Sunday 19 May 2024
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Nottingham

Man jailed after stealing grandfather’s £60,000 savings to fund gaming habit

A man has been jailed after he stole his grandfather’s life savings to fund his addiction to mobile gaming.

Jamie Cross, aged 37, fraudulently transferred £60,300 over the space of a year and spent it on hundreds of in-game purchases, also called microtransactions.

Such purchases can provide a tactical advantage to the gameplay and typically include extra lives, character upgrades and new weapons.

Cross, of Mansfield Woodhouse, spent nearly all his grandfather’s savings after becoming addicted to playing games on his phone during the Covid-19 pandemic.

He accessed his grandfather’s money after setting up a banking app on his behalf to help him make online purchases during lockdown.

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However, Cross used the app to transfer huge sums into his own account to fund his spiralling addiction.

Nottingham Crown Court heard he carried out the fraudulent transactions between 3 December 2020 and 10 December 2021.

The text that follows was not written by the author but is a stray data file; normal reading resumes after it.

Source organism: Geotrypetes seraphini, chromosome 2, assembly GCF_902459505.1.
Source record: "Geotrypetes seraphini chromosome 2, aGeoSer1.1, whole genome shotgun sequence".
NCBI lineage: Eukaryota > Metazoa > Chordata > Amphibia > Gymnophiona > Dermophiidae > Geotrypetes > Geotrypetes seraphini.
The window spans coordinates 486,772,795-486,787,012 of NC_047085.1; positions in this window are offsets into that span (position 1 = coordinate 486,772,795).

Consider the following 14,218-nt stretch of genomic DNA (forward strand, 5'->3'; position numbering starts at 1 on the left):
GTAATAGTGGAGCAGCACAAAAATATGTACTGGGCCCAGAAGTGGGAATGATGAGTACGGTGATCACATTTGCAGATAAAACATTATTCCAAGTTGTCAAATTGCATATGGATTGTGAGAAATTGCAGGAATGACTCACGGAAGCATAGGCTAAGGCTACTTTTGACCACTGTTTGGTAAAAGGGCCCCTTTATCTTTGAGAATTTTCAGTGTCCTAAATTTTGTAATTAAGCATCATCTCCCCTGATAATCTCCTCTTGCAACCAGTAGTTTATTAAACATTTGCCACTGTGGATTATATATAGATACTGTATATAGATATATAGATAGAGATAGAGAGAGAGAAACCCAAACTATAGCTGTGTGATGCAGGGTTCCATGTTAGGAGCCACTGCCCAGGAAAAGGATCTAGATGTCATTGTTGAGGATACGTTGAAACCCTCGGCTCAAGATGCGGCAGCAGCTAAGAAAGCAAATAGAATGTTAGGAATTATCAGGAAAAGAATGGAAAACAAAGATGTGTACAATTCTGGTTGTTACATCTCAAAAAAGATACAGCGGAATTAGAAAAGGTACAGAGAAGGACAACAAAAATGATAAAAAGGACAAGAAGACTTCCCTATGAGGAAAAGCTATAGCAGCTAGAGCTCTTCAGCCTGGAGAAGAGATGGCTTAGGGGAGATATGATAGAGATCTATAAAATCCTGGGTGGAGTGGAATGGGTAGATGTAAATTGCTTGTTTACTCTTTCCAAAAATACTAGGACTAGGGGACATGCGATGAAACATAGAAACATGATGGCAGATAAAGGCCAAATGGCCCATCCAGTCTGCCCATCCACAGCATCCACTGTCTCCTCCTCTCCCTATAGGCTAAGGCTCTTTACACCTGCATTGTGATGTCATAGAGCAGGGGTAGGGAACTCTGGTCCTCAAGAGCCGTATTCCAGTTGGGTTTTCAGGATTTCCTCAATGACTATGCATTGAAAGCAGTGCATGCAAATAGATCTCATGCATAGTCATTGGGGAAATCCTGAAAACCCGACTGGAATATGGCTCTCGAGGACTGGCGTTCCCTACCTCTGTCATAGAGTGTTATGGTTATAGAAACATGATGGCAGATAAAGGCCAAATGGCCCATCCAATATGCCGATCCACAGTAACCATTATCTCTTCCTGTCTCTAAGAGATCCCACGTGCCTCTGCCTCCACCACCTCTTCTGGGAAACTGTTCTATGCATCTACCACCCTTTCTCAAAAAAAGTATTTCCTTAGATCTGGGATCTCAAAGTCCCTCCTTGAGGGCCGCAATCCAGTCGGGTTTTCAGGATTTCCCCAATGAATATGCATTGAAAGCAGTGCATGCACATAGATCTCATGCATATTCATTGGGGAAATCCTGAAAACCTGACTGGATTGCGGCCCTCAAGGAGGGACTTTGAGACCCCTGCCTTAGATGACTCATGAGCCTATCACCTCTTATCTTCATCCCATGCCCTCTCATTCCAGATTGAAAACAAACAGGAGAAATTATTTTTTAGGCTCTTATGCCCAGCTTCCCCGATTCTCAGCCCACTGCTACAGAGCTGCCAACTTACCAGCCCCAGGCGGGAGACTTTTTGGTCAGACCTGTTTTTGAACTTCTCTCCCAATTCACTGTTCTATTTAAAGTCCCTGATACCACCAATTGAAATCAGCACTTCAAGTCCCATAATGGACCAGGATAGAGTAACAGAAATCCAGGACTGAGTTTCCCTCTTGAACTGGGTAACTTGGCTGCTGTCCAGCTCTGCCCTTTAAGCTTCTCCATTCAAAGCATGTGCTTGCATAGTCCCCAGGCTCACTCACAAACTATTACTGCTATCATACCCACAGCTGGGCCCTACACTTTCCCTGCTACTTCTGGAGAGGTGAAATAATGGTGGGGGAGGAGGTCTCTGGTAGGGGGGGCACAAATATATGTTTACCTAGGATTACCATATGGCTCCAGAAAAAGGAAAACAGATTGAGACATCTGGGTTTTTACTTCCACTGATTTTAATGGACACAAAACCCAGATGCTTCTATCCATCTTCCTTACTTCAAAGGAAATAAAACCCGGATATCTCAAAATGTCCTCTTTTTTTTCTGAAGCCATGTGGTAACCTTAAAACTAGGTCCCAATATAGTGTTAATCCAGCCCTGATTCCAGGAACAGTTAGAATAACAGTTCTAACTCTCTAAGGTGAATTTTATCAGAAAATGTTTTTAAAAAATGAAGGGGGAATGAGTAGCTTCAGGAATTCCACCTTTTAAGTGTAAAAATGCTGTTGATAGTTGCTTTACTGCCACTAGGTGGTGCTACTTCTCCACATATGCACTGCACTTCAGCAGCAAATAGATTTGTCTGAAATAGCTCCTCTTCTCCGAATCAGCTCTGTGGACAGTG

Cross was found out when his grandfather noticed his accounts were severely depleted.

When interviewed by detectives, Cross admitted his offending, explaining that he started by spending £100 on the odd occasion but this soon grew to over £1,000 a day as his addition became worse.

He also told officers he took up gaming as it was a release for him following a relationship break-up.

He was jailed for two years on 12 September after pleading guilty to fraud by false representation.

Following the sentencing, Detective Constable Chris Underwood, of Nottinghamshire Police’s Fraud Investigation unit, urged people to heed the warning signs of gaming addiction so that they do not fall into crime.

He said:

“This is a very sad case. Cross helped himself to his grandfather’s hard-earned savings and, by his own admittance, frivolously spent these savings on games within a matter of months.

“It was a serious breach of trust and Cross is rightly now facing the consequences of his actions.

“During his police interview, Cross stated that he thought he had spent around £40,000 on mobile games. When it was put to him that the figure was in fact more than £60,000, he was visibly shocked.

“This is yet another example of how the cycle of addiction can lead to individuals resorting to illicit means to fund their habit. That’s why it is important anyone who feels they may have a gaming addiction – or any other kind of addiction that could result in criminal behaviour – seeks help.

“There are ways to prevent gaming addiction, which include recognising the warning signs and monitoring your online activity if and when you’re worried.”

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